‘Tis the Season…

So. It’s this time of year again. Cultists sing about elder gods stirring in their sleepsomething horrible is creeping down the chimney to eat your souls, skeletons dress in red robes and deliver presents (whether the original giver is available or not), things fall apartgiant robots roam the streets after sunset and aliens plot their invasions to Earth. You know, the usual stuff. And if we survive the season with our lives and minds intact, we can look forward to the new year.

And it’s looking like a pretty exciting year ahead of us. We’ll see whether Philae wakes up near 67P’s perihelion, what results Dawn brings about Ceres and how New Horizons‘ flyby of Pluto turns out.

Happy Christmas or whichever other festivity you’re celebrating. As for my Christmas wish for everyone: let’s keep working on gradually making this reality

Source of Earth’s water: A little idea about D/H ratios

You couldn’t have missed the headlines: Due to Rosetta’s measurements of the ratio of hydrogen and deuterium in 67P/Churyumov-Gerasimenko’s water vapor, the hypothesis that Earth’s water had been brought here by comet impacts sometime around the Late Heavy Bombardment suffered a heavy hit, so to say. In short: Most comets have a much higher ratio of D/H (deuterium/hydrogen) than Earth. The only known exception is comet 103P/Hartley 2. Of course, we don’t know how representative the current sample may be of comets hitting Earth nearly four billion years ago, but it’s now supposed that Earth’s water had been more likely brought here by asteroid impacts (as most investigated asteroids have a D/H ratio similar to Earth), or possibly that most of our water has been here since Earth’s formation (only not always on the surface). According to seismic measurements, about twice as much water as is in our oceans, lakes, glaciers and atmosphere may be contained in high-pressure mantle rock. So far, it’s not very clear if this water gets to the surface due to tectonics or is stored there for billions of years. However, slow degassing of the mantle rock may have formed Earth’s oceans. We may not need to explain the abundance of water on Earth by impacts of other bodies after all. It’s still in the early stages of research, we shall see later how each of the hypotheses fares in the light of new results.

But summing this up is not why I’m writing this post – you can read so much more in any popular science article on the web. I have an idea, which may or may not be completely off – I’m not a geologist or a chemist, so I’d be glad if a more qualified person told me whether it’s really stupid, clever or somewhere in between. Suppose for a moment that comets had indeed brought most of our water on Earth. How do we get from an average comet’s D/H ratio to Earth’s?

That’s where mantle rock comes back into the game. Could it have been more depleted in water in earlier stages of Earth’s existence, only gradually enriched in it until reaching some equilibrium?

So. In this scenario, we have water with more deuterium in it than now and mantle rock gradually absorbing water from the surface reservoirs.

What intrigues me is this: Is there any reason why heavy water would be absorbed in the mantle disproportionately to water containing hydrogen atoms?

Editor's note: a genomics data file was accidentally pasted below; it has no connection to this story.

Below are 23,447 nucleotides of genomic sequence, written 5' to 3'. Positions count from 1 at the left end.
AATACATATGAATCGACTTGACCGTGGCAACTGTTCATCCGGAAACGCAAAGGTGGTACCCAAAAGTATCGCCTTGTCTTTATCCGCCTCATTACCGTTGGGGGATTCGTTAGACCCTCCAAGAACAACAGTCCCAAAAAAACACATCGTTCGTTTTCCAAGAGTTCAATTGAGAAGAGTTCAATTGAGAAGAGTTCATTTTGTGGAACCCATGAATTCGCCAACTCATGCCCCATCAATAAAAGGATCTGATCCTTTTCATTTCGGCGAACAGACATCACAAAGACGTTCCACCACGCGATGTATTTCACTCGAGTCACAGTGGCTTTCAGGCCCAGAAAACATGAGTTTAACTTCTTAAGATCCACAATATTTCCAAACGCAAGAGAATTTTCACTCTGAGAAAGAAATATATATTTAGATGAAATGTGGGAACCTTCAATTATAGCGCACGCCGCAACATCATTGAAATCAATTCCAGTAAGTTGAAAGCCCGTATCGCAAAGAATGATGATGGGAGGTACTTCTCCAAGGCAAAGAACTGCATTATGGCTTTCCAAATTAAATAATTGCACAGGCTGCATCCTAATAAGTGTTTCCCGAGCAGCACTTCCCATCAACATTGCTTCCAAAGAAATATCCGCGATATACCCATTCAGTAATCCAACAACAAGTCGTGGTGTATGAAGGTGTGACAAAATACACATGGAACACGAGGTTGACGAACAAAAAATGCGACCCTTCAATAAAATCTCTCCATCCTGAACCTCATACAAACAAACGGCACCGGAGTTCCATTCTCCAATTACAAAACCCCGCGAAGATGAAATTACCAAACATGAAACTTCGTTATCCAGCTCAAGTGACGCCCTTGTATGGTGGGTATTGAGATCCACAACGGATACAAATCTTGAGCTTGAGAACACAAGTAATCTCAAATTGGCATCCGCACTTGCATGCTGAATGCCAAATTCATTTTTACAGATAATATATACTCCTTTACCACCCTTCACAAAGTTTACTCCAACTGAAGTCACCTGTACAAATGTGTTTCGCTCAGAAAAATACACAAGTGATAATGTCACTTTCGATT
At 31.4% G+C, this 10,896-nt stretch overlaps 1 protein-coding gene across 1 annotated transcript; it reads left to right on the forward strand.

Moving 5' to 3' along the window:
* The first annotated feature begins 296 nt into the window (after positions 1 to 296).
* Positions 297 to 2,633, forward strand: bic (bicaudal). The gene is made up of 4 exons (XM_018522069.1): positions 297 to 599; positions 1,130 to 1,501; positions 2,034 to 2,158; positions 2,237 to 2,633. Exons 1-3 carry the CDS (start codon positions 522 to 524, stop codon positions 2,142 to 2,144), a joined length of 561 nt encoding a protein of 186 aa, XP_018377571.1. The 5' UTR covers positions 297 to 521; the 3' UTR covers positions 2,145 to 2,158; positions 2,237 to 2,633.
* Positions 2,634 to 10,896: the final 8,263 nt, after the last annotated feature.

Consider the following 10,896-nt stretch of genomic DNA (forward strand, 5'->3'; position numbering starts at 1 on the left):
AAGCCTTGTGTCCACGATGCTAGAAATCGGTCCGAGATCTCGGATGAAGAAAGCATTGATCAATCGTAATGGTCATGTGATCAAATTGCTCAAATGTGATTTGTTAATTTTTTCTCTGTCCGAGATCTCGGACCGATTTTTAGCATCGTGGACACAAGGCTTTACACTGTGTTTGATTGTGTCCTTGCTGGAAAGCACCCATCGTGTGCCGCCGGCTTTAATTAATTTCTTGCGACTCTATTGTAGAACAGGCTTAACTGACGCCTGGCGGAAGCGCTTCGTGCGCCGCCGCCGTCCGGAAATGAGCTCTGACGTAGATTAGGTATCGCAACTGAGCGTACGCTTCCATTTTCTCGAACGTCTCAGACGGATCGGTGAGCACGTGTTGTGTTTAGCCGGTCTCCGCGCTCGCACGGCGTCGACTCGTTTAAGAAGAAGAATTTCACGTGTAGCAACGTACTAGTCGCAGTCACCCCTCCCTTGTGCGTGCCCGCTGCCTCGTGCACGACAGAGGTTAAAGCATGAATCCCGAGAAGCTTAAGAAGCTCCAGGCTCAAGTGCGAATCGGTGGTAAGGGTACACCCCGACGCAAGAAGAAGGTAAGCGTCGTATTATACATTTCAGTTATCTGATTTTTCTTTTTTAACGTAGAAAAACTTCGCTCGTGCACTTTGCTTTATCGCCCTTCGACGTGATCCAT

We don’t need to devise any kind of preferential intake into chemical reactions due to the little higher molecular height of water containing deuterium instead of hydrogen (I don’t even know of any inorganic chemistry process that would distinguish between izotopes well enough – some enzymes are capable of that, but let’s leave biochemistry aside here). When I discussed this little idea of mine yesterday, Professor Markoš offered an easy solution when he mentioned studies showing that normal water evaporates more easily than heavy water (suggested also by the very high D/H ratio on Venus). If we evaporate a significant portion of the oceans of “comet water” and the water still in its liquid form is being incorporated into the bedrock, we may get a disproportional amount of heavy water stored in the mantle compared to what’s left on the surface. The Earth cools, the water whose molecules haven’t dissolved and atoms reached the escape velocity, gradually rains back. The D/H ratio of surface water is now lower than at the beginning.

That’s it in a nutshell. Now, this scenario is far too simplified. We’d need to put some constraints on the intake of water into the mantle, rate of evaporating under the presumed temperature and atmosphere composition in the given time range, create a model, etc., and finally try to falsify the hypothesis by measuring D/H ratio in our mantle water. Which is, you know, kind of difficult to do…

What I’m interested in is: Is it at least remotely possible, or am I far off on this track? Geologists, chemists, astronomers – fire at will!

 

For those interested in D/H ratios in different parts of our solar system, this graph from Altwegg et al. 2014 shows it quite nicely:

DHratios

Book launch at Fenixcon

My newest novel, “Bez naděje”, is having a book launch ceremony at Fenixcon this Saturday afternoon. More info and a snippet from the novel (in Czech) is to be found here.

In another news, I’m invited as a speaker at University Pardubice’s seminar (on December 17) about the relationship of philosophy and science. I’ll be speaking about this topic from a biologist’s perspective, and if I have enough time, I’ll dive into the topics of formulation of hypotheses, development of science and (dis)advantages of reductionism a bit.